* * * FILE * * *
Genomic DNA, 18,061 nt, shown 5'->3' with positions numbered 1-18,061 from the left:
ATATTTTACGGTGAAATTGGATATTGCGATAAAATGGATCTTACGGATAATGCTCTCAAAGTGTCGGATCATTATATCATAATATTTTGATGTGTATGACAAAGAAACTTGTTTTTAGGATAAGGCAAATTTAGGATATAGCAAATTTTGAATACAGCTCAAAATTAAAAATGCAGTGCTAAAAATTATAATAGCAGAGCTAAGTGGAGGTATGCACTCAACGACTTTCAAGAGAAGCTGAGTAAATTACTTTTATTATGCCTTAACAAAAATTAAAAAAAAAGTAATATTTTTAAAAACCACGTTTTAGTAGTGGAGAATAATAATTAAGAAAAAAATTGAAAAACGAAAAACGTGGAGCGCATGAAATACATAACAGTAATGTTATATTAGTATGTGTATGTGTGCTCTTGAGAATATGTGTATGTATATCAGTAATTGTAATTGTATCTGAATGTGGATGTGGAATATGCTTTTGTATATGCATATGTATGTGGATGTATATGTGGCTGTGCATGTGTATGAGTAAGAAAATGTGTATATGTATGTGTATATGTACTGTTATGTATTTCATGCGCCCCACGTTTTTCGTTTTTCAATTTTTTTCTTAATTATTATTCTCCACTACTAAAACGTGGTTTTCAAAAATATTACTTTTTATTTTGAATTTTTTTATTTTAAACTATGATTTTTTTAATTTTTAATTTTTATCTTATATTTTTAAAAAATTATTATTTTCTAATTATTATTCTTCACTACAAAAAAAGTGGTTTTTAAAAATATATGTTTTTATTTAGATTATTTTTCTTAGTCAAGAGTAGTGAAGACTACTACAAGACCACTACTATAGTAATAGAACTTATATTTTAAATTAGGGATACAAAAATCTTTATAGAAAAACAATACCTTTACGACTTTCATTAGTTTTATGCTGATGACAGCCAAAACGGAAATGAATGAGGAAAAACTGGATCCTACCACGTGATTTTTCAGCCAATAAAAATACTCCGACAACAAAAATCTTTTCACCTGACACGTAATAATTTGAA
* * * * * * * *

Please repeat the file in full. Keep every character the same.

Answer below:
Genomic DNA, 18,061 nt, shown 5'->3' with positions numbered 1-18,061 from the left:
ATATTTTACGGTGAAATTGGATATTGCGATAAAATGGATCTTACGGATAATGCTCTCAAAGTGTCGGATCATTATATCATAATATTTTGATGTGTATGACAAAGAAACTTGTTTTTAGGATAAGGCAAATTTAGGATATAGCAAATTTTGAATACAGCTCAAAATTAAAAATGCAGTGCTAAAAATTATAATAGCAGAGCTAAGTGGAGGTATGCACTCAACGACTTTCAAGAGAAGCTGAGTAAATTACTTTTATTATGCCTTAACAAAAATTAAAAAAAAAGTAATATTTTTAAAAACCACGTTTTAGTAGTGGAGAATAATAATTAAGAAAAAAATTGAAAAACGAAAAACGTGGAGCGCATGAAATACATAACAGTAATGTTATATTAGTATGTGTATGTGTGCTCTTGAGAATATGTGTATGTATATCAGTAATTGTAATTGTATCTGAATGTGGATGTGGAATATGCTTTTGTATATGCATATGTATGTGGATGTATATGTGGCTGTGCATGTGTATGAGTAAGAAAATGTGTATATGTATGTGTATATGTACTGTTATGTATTTCATGCGCCCCACGTTTTTCGTTTTTCAATTTTTTTCTTAATTATTATTCTCCACTACTAAAACGTGGTTTTCAAAAATATTACTTTTTATTTTGAATTTTTTTATTTTAAACTATGATTTTTTTAATTTTTAATTTTTATCTTATATTTTTAAAAAATTATTATTTTCTAATTATTATTCTTCACTACAAAAAAAGTGGTTTTTAAAAATATATGTTTTTATTTAGATTATTTTTCTTAGTCAAGAGTAGTGAAGACTACTACAAGACCACTACTATAGTAATAGAACTTATATTTTAAATTAGGGATACAAAAATCTTTATAGAAAAACAATACCTTTACGACTTTCATTAGTTTTATGCTGATGACAGCCAAAACGGAAATGAATGAGGAAAAACTGGATCCTACCACGTGATTTTTCAGCCAATAAAAATACTCCGACAACAAAAATCTTTTCACCTGACACGTAATAATTTGAA